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Abu Dhabi, UAEWednesday 19 December 2018

Indian expatriates held hostage in Ethiopia over unpaid salaries

Seven employees of IL&FS appeal to Indian authorities after being confined by local staff

The headquarters of Infrastructure Leasing and Financial Services in Mumbai, India. Reuters
The headquarters of Infrastructure Leasing and Financial Services in Mumbai, India. Reuters

Employees of the Indian company Infrastructure Leasing & Financial Services (IL&FS) taken hostage by local staff in Ethiopia fear for their safety, with some being confined to a company campus north of the African nation's capital Addis Ababa.

India has asked Ethiopian authorities to investigate and help the seven IL&FS employees who say they are being held by local staff due to non-payment of salaries by the debt-laden firm, an Indian government official said on Saturday.

A group of four employees has not been allowed to leave an IL&FS campus in Bure town, 400 kilometres north from Addis Ababa, since November 24, said store manager Nagaraju Bishnu, one of the employees held hostage.

Two other IL&FS employees were held hostage by local staff in the town of Woliso and one in Nekemte town, both of which are west of the Ethiopian capital, Mr Bishnu told Reuters by telephone.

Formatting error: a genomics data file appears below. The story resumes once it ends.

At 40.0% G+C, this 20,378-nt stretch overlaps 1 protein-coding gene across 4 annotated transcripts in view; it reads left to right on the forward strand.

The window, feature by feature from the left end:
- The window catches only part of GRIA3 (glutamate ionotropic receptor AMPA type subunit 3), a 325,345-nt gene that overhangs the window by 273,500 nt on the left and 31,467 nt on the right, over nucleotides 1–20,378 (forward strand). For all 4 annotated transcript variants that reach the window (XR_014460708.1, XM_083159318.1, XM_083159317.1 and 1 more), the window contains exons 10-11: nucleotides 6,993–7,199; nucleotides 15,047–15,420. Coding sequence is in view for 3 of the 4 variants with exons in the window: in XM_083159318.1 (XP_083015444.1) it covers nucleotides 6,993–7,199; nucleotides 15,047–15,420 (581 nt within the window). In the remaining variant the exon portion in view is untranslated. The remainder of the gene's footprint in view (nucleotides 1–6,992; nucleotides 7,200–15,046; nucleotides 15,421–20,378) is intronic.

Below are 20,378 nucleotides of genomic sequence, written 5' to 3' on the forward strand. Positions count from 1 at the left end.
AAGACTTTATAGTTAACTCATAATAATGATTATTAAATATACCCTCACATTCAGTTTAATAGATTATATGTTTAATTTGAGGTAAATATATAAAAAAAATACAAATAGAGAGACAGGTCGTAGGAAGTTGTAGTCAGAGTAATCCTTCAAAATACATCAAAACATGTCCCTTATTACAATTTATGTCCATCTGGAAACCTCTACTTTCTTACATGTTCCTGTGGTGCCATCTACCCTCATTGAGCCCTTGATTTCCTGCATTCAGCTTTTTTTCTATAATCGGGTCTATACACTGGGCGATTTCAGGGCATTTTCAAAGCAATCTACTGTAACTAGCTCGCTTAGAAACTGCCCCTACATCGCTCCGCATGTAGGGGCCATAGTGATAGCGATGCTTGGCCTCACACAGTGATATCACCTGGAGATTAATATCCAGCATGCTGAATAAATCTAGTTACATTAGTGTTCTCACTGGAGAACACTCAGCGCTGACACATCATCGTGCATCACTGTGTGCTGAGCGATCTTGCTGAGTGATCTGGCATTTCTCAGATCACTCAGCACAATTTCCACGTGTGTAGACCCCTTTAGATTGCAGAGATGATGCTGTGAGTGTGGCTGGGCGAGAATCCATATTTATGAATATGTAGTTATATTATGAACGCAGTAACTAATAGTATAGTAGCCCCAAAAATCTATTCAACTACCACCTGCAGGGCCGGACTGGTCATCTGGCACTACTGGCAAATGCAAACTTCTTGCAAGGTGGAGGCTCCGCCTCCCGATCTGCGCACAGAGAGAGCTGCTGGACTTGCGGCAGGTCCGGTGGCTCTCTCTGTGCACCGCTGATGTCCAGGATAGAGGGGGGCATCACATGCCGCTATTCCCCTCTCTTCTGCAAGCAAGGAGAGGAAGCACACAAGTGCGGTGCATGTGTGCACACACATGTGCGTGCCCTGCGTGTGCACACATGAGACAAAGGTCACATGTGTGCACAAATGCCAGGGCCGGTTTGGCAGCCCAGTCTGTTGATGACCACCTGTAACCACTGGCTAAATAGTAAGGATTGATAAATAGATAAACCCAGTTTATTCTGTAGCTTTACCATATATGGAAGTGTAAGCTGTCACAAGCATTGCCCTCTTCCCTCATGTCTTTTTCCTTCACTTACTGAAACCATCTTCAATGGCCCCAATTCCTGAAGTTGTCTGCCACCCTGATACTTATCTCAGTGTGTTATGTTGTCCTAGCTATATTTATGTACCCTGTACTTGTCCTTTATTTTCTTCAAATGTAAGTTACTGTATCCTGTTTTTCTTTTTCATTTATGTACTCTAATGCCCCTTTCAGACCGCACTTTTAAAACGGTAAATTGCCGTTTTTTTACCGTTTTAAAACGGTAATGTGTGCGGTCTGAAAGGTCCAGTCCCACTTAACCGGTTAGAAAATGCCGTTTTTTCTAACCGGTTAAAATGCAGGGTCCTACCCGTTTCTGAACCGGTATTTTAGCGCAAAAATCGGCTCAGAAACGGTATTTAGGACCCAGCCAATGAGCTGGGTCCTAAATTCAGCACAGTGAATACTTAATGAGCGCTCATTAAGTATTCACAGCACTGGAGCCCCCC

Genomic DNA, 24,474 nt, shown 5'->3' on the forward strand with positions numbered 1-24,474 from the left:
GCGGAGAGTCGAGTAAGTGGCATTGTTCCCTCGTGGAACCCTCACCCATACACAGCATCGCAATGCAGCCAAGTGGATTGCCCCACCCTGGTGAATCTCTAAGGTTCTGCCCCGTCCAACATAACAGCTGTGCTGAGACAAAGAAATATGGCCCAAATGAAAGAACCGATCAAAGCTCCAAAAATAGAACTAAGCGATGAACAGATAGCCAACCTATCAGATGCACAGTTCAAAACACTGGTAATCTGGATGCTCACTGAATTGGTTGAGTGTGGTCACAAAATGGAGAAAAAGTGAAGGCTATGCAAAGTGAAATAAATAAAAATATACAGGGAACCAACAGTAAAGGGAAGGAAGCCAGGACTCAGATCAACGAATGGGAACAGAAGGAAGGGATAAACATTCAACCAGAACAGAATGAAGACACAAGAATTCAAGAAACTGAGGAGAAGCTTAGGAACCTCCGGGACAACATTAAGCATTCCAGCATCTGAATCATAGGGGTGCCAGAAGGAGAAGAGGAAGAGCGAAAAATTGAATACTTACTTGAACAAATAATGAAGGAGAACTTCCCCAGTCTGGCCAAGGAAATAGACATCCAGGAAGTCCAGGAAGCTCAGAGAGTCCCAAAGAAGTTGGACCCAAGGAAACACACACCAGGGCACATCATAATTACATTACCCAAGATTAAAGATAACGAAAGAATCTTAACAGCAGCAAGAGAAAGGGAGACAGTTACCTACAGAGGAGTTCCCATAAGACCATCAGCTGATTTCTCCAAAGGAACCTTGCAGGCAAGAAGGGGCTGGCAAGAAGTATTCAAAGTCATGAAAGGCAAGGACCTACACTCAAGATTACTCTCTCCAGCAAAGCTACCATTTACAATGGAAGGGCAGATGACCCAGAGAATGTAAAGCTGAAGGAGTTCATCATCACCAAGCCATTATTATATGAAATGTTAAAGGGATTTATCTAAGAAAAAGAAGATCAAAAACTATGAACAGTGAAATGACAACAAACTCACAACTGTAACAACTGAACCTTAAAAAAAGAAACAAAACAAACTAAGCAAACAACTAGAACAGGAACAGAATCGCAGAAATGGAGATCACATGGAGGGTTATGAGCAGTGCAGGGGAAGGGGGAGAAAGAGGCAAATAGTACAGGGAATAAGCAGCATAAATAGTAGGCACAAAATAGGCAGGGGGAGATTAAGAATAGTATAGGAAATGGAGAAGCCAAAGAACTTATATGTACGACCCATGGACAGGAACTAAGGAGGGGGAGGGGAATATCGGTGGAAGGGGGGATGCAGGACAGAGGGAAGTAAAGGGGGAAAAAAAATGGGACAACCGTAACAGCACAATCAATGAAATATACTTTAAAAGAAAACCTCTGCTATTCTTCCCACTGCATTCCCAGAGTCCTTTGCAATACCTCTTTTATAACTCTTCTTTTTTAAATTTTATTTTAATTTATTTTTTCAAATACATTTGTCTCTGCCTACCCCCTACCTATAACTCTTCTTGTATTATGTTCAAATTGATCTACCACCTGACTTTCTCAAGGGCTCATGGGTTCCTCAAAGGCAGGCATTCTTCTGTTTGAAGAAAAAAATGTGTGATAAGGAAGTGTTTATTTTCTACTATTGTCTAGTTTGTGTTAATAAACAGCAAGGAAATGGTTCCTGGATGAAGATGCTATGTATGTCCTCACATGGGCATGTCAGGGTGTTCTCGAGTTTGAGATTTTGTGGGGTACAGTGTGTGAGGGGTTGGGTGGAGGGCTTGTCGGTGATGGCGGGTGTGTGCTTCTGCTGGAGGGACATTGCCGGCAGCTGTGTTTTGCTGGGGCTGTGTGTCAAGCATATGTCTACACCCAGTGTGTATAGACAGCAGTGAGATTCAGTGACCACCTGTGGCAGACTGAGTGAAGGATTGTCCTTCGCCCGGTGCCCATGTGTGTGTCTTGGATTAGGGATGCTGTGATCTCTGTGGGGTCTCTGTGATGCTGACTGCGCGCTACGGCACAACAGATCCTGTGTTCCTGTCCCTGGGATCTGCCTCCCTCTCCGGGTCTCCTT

"The main gate is locked, they are observing our movement," said Mr Bishnu, 26, speaking of the situation at Bure.

"They've told us until they get their salaries, we can't move from here ... We are facing sleepless nights."

The Indian government took control of IL&FS in October after it defaulted on some of its debt, triggering wider concerns about risk to the country's financial system.

The infrastructure financing and development company had over the years developed roads, townships and water-treatment projects in India and abroad.

An official at India's foreign ministry said the government was discussing the matter "on priority" with Ethiopian authorities and the management of IL&FS.

"We are doing our best to ensure a settlement of this matter," said the official, who declined to be identified.

An IL&FS spokesman in India, Sharad Goel, declined to comment. Ethiopian government officials in Addis Ababa could not be reached for comment.

With the ordeal widely reported by media, Mr Bishnu said he feared the local staff would take away their mobile phones or cut online access to restrict them from talking to colleagues or communicating via emails and social media.

For now, Mr Bishnu said, he has been speaking with the IL&FS employees held hostage in different areas, and the movement of employees within the camp has not been restricted.

The employees are cooking their own food, eating potatoes and rice, although drinking water supplies are running low.

"After tomorrow, there will be no drinking water," he said.

Some of the seven employees being held have been posting messages on Twitter, asking Indian politicians including Prime Minister Narendra Modi and the foreign minister to intervene.

Neeraj Raghuwanshi, who said he was one of the seven, late on Friday wrote an "SOS" message on Twitter saying: "Situations are beyond our control, please #help before mishappening."

In another tweet he said the Indian employees had not received their salaries either.